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The Transportation Safety Administration (TSA) is deep into upgrading its systems to make the process of getting through the airport and the screening process as safe and seamless as possible.
Here's the latest on the new devices and procedures being deployed, and what to expect next.
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CT scanning of luggage
Next time you put your bags through the airport scanner, the device may be similar to hospital CT scans (formerly CAT scans) invented for medical imaging. The TSA has installed 320 of these improved Computed Tomography scanners at airports around the country. They provide color-coded, rotating 3D scans, giving more accurate pictures than the old school X-ray machines — and, the TSA hopes, speed the screening process by reducing the need for physical searches.
To help these scanning systems get even smarter, TSA and the Department of Homeland Security (DHS) are working with private sector partners on developing machine-learning software programs that will be able to analyze the result of CT scans faster and more accurately than humans, says Dan Tanciar, the chief innovation officer with the Pangiam technology company, which is helping to develop this Aggregated Threat Detection technology with Google’s artificial intelligence group.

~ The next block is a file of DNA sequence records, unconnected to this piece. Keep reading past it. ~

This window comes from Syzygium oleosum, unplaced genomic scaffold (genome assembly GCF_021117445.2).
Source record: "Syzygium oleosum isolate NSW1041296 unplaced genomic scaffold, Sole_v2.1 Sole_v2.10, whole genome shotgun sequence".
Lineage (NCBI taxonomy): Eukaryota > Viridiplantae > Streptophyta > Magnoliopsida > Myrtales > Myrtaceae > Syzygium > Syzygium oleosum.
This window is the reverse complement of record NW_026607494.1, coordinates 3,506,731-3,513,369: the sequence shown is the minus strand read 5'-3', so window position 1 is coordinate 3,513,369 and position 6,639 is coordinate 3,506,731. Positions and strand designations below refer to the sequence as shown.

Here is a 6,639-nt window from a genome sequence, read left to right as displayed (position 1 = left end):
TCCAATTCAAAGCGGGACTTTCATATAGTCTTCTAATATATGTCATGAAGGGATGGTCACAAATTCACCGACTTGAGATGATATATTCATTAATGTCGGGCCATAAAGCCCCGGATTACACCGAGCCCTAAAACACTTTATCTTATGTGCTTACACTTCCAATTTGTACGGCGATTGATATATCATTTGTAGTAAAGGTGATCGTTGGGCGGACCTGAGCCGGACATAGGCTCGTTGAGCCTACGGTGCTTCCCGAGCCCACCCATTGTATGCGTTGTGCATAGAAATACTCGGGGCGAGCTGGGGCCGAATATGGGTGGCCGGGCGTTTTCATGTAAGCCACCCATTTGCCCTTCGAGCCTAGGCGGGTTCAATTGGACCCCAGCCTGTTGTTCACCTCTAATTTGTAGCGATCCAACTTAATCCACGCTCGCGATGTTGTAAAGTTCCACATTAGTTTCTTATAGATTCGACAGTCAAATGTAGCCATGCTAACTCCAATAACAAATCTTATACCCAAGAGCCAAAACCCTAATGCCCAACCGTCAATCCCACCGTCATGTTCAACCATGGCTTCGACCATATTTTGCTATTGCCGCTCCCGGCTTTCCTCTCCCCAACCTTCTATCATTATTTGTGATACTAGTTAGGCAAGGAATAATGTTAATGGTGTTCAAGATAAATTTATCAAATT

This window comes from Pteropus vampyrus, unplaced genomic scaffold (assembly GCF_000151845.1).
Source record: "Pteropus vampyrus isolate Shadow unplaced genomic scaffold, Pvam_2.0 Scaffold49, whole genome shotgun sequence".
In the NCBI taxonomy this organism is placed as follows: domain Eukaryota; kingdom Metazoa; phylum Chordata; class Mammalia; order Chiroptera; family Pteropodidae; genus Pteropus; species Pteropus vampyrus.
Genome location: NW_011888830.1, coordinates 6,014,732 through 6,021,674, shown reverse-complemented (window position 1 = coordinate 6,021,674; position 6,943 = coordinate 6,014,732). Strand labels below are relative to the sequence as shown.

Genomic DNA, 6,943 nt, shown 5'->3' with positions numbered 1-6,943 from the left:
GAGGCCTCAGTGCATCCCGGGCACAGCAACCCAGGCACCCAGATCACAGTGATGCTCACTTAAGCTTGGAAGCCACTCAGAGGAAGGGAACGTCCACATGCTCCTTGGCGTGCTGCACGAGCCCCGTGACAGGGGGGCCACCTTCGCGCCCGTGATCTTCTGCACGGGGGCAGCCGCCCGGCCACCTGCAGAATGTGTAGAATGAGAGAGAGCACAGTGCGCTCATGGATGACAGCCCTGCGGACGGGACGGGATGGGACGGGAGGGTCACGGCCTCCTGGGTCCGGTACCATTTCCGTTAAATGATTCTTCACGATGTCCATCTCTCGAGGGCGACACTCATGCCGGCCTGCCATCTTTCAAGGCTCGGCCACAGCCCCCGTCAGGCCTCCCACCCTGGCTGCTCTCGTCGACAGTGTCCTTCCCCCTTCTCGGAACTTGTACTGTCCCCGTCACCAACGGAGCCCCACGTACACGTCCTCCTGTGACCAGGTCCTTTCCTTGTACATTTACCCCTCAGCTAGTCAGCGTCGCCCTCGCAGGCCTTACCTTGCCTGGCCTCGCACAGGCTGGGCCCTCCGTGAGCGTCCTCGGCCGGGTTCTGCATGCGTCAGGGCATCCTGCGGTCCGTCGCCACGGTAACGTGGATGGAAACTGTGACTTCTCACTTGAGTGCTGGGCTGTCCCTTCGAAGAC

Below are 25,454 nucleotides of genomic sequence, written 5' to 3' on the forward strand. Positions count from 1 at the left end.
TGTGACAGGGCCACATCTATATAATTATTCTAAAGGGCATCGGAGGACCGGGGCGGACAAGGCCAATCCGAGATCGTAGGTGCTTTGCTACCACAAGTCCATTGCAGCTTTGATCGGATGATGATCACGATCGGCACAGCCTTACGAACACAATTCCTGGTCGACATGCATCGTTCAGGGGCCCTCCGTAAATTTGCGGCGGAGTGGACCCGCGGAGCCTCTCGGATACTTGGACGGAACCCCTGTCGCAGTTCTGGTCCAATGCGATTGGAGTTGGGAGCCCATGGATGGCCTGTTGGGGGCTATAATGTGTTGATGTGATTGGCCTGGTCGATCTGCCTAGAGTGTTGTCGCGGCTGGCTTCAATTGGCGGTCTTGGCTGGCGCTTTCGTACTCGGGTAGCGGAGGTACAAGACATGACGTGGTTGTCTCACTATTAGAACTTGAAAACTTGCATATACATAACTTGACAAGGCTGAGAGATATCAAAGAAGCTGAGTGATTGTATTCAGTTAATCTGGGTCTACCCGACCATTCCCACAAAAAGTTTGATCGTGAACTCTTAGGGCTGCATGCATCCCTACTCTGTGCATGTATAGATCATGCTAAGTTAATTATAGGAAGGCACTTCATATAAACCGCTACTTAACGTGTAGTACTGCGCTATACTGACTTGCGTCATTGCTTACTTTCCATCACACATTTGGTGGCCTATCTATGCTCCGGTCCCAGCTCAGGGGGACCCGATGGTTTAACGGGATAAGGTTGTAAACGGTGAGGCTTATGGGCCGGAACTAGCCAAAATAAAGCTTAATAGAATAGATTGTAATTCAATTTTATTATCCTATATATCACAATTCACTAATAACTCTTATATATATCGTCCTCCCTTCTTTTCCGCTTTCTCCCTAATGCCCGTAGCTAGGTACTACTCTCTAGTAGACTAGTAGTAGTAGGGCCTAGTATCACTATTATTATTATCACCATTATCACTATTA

The program will constantly update its own algorithm (the “learning” of the machine) to reflect the confirmation or denial of its analysis after a targeted bag is physically inspected. Dubbed Project Dartmouth, the tech is expected to be tested in airports soon.
New body scans
Similarly, the TSA is working with partners to develop new High Definition Advanced Imaging Technology (HD-AIT) systems to more efficiently and accurately scan passengers. These systems are designed to be improvements upon the machines you currently see, where you stand with your hands over your head while your whole body is scanned.